The panels I attended were fun, interactive, and well attended- though there was plenty of room at the start of each, they seemed to fill up rapidly once the panel began. Staff did not clear rooms between panels, so it was nice to waltz into each one without having to wait in a long line. My friend and I made it to three panels, though none of them were in the large main room  (Terrace Ballroom), so I cannot testify what the crowds were like for the big celebrity events (I am pretty bummed to have missed Haley Atwell’s panel, but I assume I would have needed to wait a long time for that one, for example). I attended the panels “Cosplay Props on a Budget,” “Crafty Thinking: Making Money Doing What You Love,” and the 2+ Comedy show, as well as the evening concert and most of the cosplay contest.

This Hawkgirl was FIERCE. Check out her mace!  This Hawkgirl was FIERCE. Check out her mace!

Each panel was very enjoyable, and I’d gladly attend similar ones next year. I found the panelists at both the cosplay props and the crafty thinking panels to be incredibly engaging with the audience, and useful. Similar panels I’ve attended at PAX East, for example, tend to offer few pieces of advice I haven’t already read a thousand times online, or learned first hand. This panel passed around thrift-assembled props which were inspiring and great for reference (my favorite was an arc reactor made entirely from dollar store finds). The crafty thinking panel provided a very helpful audience Q&A for attendees hoping to start their own businesses, with advice on everything from filing taxes to avoiding copyright infringement.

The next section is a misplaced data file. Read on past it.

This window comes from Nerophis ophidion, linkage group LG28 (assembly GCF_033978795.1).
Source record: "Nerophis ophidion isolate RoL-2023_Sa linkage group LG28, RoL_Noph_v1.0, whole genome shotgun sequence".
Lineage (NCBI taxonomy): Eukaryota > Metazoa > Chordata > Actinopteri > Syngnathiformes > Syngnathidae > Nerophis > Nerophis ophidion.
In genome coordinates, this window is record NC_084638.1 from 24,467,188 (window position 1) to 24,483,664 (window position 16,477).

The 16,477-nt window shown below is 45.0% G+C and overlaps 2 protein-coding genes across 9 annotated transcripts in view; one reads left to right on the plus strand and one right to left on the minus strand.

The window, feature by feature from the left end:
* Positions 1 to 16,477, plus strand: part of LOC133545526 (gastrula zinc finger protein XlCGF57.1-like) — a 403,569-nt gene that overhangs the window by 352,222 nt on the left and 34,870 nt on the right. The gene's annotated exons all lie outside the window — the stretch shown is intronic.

The 2+ Comedy Show was a fun time for everyone in attendance. The local comedians who performed were Vegas Lancaster, Will Liam, and Noah Houlihan, and this was their group’s second year performing at Wizard World Philly. They each did their own sets based around various geek life experiences and opinions, and ended the show with a laid-back Q&A session in which they offered to provide their answers to the audiences game or comic related questions (“Who would win in a fight, Sonic or Mario?”). If you live in the Philadelphia area, I definitely recommend keeping an eye out for any of these performers to check them out!

Concert & Cosplay

I ended the day by attending the evening concert and cosplay contest. The concert featured the band Critical Hit, founded and conducted by Jason Hayes, a composer for Blizzard (best known for his work on World of Warcraft). They were an incredibly talented group, though I have a particular soft spot for electric string instruments (the violinist and cellist where so cool!). If you like video-game tribute music, these guys are definitely worth looking into.